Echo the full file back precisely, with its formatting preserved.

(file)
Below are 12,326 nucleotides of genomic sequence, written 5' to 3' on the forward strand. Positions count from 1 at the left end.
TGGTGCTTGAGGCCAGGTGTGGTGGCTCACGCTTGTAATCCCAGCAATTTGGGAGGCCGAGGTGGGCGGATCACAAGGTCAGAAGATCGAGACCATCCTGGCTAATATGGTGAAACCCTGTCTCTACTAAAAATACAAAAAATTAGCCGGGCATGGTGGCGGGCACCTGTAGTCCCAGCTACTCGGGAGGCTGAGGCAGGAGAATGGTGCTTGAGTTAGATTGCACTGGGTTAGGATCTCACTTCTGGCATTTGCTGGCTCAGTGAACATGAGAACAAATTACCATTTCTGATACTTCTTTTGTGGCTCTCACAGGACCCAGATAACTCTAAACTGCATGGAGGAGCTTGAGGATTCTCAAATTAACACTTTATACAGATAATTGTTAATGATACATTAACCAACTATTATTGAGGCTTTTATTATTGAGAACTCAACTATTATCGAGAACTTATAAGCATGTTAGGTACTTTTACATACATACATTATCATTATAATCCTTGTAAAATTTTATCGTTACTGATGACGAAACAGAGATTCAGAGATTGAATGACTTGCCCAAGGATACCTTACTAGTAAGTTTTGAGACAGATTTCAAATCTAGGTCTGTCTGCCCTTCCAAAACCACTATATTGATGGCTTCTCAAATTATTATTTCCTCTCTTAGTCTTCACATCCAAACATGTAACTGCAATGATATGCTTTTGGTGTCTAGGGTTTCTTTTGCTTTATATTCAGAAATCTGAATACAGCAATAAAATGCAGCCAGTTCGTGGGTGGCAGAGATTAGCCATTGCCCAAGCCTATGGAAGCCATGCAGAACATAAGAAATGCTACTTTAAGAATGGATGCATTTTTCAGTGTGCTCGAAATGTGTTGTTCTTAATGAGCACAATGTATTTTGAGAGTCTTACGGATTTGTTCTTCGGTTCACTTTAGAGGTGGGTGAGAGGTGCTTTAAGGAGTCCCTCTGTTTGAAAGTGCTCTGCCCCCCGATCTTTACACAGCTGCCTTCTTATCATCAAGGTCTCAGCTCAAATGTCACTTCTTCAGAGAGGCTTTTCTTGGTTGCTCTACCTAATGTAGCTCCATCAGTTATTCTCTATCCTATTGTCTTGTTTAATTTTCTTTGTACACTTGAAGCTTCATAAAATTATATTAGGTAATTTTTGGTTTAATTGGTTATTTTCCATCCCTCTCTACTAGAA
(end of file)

Below are 12,326 nucleotides of genomic sequence, written 5' to 3' on the forward strand. Positions count from 1 at the left end.
TGGTGCTTGAGGCCAGGTGTGGTGGCTCACGCTTGTAATCCCAGCAATTTGGGAGGCCGAGGTGGGCGGATCACAAGGTCAGAAGATCGAGACCATCCTGGCTAATATGGTGAAACCCTGTCTCTACTAAAAATACAAAAAATTAGCCGGGCATGGTGGCGGGCACCTGTAGTCCCAGCTACTCGGGAGGCTGAGGCAGGAGAATGGTGCTTGAGTTAGATTGCACTGGGTTAGGATCTCACTTCTGGCATTTGCTGGCTCAGTGAACATGAGAACAAATTACCATTTCTGATACTTCTTTTGTGGCTCTCACAGGACCCAGATAACTCTAAACTGCATGGAGGAGCTTGAGGATTCTCAAATTAACACTTTATACAGATAATTGTTAATGATACATTAACCAACTATTATTGAGGCTTTTATTATTGAGAACTCAACTATTATCGAGAACTTATAAGCATGTTAGGTACTTTTACATACATACATTATCATTATAATCCTTGTAAAATTTTATCGTTACTGATGACGAAACAGAGATTCAGAGATTGAATGACTTGCCCAAGGATACCTTACTAGTAAGTTTTGAGACAGATTTCAAATCTAGGTCTGTCTGCCCTTCCAAAACCACTATATTGATGGCTTCTCAAATTATTATTTCCTCTCTTAGTCTTCACATCCAAACATGTAACTGCAATGATATGCTTTTGGTGTCTAGGGTTTCTTTTGCTTTATATTCAGAAATCTGAATACAGCAATAAAATGCAGCCAGTTCGTGGGTGGCAGAGATTAGCCATTGCCCAAGCCTATGGAAGCCATGCAGAACATAAGAAATGCTACTTTAAGAATGGATGCATTTTTCAGTGTGCTCGAAATGTGTTGTTCTTAATGAGCACAATGTATTTTGAGAGTCTTACGGATTTGTTCTTCGGTTCACTTTAGAGGTGGGTGAGAGGTGCTTTAAGGAGTCCCTCTGTTTGAAAGTGCTCTGCCCCCCGATCTTTACACAGCTGCCTTCTTATCATCAAGGTCTCAGCTCAAATGTCACTTCTTCAGAGAGGCTTTTCTTGGTTGCTCTACCTAATGTAGCTCCATCAGTTATTCTCTATCCTATTGTCTTGTTTAATTTTCTTTGTACACTTGAAGCTTCATAAAATTATATTAGGTAATTTTTGGTTTAATTGGTTATTTTCCATCCCTCTCTACTAGAA